Rabbi Abraham Cooper: Remembering the stranger

Religions are meant to be a source of blessing for humankind. In 2019, multifaith leaders have a long way to go to gain respect from believers and atheists alike.

We must find our collective voice to protect Christians in Nigeria from continuing murder and mayhem from the likes of Boko Haram. We must forge effective global coalitions to urge Beijing to allow Christians and Muslims to adhere to their faiths, as destroying churches and dispatching hundreds of thousands to internment camps is unacceptable in 2019.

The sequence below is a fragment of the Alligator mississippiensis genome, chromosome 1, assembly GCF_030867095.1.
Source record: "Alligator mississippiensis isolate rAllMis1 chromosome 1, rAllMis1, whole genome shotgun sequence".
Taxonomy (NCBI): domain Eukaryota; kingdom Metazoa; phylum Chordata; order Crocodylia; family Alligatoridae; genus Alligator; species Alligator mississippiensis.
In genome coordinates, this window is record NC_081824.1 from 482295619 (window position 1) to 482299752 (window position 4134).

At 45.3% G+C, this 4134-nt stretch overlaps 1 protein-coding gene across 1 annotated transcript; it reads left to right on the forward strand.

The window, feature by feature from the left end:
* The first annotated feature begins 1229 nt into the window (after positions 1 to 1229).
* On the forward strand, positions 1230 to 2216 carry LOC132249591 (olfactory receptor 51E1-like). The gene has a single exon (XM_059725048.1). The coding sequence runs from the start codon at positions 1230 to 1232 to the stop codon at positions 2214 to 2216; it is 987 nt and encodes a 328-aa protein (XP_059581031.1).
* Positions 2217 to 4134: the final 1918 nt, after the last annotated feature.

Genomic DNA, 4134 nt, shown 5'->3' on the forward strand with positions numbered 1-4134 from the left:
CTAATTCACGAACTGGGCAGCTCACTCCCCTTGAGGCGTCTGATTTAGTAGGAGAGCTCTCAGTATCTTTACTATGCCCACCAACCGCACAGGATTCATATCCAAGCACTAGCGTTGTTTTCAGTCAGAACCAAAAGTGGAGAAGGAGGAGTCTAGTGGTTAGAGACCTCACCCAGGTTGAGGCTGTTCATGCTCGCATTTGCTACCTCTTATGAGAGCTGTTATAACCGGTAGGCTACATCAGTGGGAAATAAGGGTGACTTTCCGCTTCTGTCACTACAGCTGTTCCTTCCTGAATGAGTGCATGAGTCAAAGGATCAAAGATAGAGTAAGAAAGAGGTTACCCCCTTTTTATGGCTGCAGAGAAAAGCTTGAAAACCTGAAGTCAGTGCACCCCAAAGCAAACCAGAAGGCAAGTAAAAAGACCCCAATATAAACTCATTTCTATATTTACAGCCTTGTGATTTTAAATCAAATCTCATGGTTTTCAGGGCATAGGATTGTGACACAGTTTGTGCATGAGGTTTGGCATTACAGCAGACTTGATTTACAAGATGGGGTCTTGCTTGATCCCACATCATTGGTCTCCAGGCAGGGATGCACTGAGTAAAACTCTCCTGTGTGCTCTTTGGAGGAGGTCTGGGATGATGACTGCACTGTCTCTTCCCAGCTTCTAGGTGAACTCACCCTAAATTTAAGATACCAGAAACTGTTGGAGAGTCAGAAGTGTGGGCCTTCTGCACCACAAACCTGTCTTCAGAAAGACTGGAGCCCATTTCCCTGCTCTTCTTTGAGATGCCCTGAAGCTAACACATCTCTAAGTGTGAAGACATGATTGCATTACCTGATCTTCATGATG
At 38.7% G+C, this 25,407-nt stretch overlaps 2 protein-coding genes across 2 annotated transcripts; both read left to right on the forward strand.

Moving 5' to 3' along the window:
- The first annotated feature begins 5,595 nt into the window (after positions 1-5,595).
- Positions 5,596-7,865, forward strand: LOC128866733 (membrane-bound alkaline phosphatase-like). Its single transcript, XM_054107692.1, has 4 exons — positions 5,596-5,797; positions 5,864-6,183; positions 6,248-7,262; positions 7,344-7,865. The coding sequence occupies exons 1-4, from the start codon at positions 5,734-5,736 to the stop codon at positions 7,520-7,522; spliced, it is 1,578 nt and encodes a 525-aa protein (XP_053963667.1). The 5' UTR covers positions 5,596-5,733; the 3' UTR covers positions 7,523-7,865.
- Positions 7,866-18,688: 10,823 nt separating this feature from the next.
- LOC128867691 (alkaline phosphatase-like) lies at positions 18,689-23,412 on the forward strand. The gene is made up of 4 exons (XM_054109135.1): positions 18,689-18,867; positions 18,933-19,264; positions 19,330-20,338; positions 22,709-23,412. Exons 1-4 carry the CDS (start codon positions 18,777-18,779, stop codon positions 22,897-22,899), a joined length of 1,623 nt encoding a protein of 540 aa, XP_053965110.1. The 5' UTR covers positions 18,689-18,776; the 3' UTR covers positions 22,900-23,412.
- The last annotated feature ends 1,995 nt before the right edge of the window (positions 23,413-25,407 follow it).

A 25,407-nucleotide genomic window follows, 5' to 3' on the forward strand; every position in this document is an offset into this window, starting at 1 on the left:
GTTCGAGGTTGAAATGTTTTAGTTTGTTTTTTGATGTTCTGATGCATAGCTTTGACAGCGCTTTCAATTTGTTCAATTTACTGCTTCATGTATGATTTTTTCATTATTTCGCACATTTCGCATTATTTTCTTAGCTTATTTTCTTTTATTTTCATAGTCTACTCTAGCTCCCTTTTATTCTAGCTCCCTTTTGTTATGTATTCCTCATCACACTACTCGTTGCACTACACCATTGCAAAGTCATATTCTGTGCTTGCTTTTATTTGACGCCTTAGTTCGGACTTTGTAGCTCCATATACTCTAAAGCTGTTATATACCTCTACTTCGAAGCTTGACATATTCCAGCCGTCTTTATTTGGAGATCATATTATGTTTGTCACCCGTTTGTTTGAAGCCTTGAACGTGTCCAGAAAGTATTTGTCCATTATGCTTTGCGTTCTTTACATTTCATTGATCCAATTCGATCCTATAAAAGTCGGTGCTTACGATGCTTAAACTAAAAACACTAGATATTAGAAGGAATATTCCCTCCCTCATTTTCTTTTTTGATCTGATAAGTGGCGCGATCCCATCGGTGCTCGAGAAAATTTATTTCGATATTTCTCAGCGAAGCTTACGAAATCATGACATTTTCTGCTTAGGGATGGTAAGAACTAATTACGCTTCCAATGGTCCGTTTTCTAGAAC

We must lobby for the forgotten from Myanmar, Syria and Iraq still languishing in refugee camps; we must take the lead on both sides of the Atlantic to denounce skyrocketing anti-Semitism, history’s oldest hate.

The Hebrew prophets always emphasize that G-d judges us first on how we treat the stranger, not on how long we meditate on his omnipotence.

If we make even a small dent in this list, we will be back on the path of being a source of blessing — not curse — in 2019.

Cooper is associate director of the Simon Wiesenthal Center.